Construction is probably the strongest feature credited to any solid state product line, and the Patriot Pyro SE series is no exception. Solid State Drives are by nature immune to most abuses because of their architecture and technology, but the hard metal shell adds a superfluous level of protection. Offering a three-year product warranty, the Patriot Pyro SE series protects consumers should anything go wrong after the purchase. If a Patriot Pyro SE product does happen to fail during the 3-year warranty period, end-users can take advantage of free tech support by calling 1-800-800-9600 in the USA or completing a Patriot Customer Service Request Form. It's a good practice to first contact the retail outlet where the product was purchased for return authorizations, as they could possibly offer quicker turn-around times.

As of December 2011, the following models and prices were available online:

  • 60GB Patriot Pyro SE - Model PPSE60GS25SSDR: $117 (Amazon) / $130 (Newegg)
  • 120GB Patriot Pyro SE - Model PPSE120GS25SSDR: $205 (Newegg) / $215 (Amazon)
  • 240GB Patriot Pyro SE - Model PPSE240GS25SSDR: $470 (Newegg) / $470 (Amazon)

Patriot compliments their pricing with periodic discounts and/or rebates. At the time of this writing, the 240GB Patriot Pyro SE cost $410 after $60 rebate.

Built with synchronous NAND flash components and a second-generation SandForce SF-2281 SSD processor, Patriot's Pyro SE solid state drive delivers native TRIM garbage collection and basic SMART support with an impressive 558 MB/s read speed and nearly 78,000 IOPS. More importantly, SandForce DuraClass technology adds their proprietary RAISE and DuraWrite features not available to other SSDs, and the end result is a product that could last up to five times longer with less wear on NAND flash modules. Our testing of the Patriot Pyro SE demonstrated impressive performance across every benchmark, often rivaling the OCZ Vertex 3 series or outperforming OCZ's Max IOPS Edition. The asking price may seem higher than competing models, but discounts and rebates restore Patriot's competitive edge. Price notwithstanding, there's a lot of great features in the Patriot Pyro SE that make it an excellent SSD storage solution worthy of any notebook and desktop computer.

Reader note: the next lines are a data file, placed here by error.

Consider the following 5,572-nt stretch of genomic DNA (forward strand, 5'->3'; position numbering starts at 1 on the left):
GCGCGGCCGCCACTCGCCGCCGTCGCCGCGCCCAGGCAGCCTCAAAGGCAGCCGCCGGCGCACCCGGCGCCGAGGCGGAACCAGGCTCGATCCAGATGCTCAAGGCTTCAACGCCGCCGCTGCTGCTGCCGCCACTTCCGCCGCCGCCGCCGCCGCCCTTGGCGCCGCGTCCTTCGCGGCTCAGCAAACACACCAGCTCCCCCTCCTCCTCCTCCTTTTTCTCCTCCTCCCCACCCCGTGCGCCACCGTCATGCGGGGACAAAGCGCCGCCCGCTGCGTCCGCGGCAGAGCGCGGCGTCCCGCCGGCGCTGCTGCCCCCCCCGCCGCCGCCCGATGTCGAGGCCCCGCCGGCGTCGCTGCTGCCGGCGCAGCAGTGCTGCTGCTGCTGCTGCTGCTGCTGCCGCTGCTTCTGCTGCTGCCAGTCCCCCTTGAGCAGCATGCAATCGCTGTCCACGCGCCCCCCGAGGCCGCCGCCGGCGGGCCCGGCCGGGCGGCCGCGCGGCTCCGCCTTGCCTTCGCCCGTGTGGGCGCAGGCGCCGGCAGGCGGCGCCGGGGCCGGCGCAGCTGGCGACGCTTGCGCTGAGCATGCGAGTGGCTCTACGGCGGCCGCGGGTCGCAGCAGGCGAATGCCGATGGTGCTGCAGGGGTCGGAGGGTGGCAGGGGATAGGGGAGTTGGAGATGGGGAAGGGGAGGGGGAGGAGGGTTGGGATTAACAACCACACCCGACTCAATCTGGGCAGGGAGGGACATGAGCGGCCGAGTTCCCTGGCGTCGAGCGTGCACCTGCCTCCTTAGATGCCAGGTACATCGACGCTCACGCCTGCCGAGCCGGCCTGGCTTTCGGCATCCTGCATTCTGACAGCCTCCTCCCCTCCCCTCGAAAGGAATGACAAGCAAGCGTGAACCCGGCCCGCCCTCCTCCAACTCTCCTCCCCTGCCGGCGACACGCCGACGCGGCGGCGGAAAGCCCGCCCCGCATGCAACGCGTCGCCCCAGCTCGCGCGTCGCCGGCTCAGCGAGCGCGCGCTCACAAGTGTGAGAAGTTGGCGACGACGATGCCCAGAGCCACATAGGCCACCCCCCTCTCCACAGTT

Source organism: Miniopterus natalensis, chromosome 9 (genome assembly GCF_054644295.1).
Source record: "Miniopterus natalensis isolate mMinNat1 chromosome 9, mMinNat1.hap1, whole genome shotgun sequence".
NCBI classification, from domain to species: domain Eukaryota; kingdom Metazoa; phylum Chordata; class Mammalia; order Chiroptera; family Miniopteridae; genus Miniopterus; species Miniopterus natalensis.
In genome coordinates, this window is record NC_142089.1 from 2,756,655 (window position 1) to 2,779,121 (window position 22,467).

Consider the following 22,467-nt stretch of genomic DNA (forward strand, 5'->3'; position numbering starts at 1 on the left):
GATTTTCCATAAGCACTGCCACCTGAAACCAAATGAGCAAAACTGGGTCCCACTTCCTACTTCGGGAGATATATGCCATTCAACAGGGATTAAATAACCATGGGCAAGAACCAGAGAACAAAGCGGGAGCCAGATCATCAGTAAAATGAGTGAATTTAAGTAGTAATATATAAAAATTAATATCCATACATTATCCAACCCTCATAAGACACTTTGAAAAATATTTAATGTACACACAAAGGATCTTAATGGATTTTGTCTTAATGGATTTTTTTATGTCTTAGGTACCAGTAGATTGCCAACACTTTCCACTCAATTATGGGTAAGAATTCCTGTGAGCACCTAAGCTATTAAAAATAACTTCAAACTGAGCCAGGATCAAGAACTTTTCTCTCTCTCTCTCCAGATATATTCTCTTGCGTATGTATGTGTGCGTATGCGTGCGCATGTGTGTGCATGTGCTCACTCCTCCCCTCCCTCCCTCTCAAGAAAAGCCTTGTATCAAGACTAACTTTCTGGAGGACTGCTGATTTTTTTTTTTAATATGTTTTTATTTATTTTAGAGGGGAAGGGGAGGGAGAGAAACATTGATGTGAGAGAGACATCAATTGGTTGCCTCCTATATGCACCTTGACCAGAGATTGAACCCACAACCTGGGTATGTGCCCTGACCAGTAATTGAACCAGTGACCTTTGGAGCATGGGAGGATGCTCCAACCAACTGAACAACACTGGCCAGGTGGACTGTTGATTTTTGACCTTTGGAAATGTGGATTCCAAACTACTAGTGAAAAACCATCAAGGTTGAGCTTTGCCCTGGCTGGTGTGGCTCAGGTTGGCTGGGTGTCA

Pros:Benchmark Reviews Golden Tachometer Award

+ Outstanding 558/528 MBps read/write speed with ATTO
+ TCG OPAL security with 256-bit AES encryption
+ Uses synchronous NAND flash components
+ SandForce SF-2281 processor supports TRIM, SMART, and RAISE
+ DuraWrite technology extends NAND lifetime
+ Enthusiast-level operational I/O performance
+ 3-Year Patriot product warranty support
+ 60/120/240GB high-speed SSD storage capacities
+ Lightweight compact storage solution
+ Resistant to extreme shock impact
+ Low power consumption may extend battery life

Cons:

- Patriot previously offered a five-year warranty
- Expensive enthusiast-level product

Ratings:

  • Performance: 9.75
  • Appearance: 8.75
  • Construction: 9.75
  • Functionality: 9.50
  • Value: 7.25

Final Score: 9.0 out of 10.

Excellence Achievement: Benchmark Reviews Golden Tachometer Award.

Benchmark Reviews invites you to leave constructive feedback below, or ask questions in our Discussion Forum.


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Comments 

 
# SweetMergatroid 2011-12-12 16:32
I've owned a Patriot Inferno for almost a year now and it's been very reliable. The Pyro looks like it's continuing a solid reputation for a quality product.

Great review, and I enjoyed reading about your benchmark selections and reasoning. This latest generation of SSDs sure provide amazing performance.
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# Comparison Between Modelsredwolfe_98 2011-12-16 10:49
i would have liked to have seem a comparison of the performance of the 60 GB, the 120 GB and the 240 GB models of the patriot pyro SSD's.. i understand that if all of those were not provided, then they couldn't be tested.. from what i have seen, there can be big differences between the smaller and larger capacity SSD's..

to me, the prices on the patriot pyro SSD's look good, compared to what i have seen with other SSD's, which, incidentally, are too expensive, for me..
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# RE: Comparison Between ModelsOlin Coles 2011-12-16 13:47
Thanks for your comment. To be honest, I would have liked to receive one of every capacity so they could be tested as well. Sadly, that's not how these manufacturers send samples. In terms of maximum performance the differences are very small, but those differences get big once the NAND gets filled (but not with the Pyro SE series because it uses synchronous NAND flash components).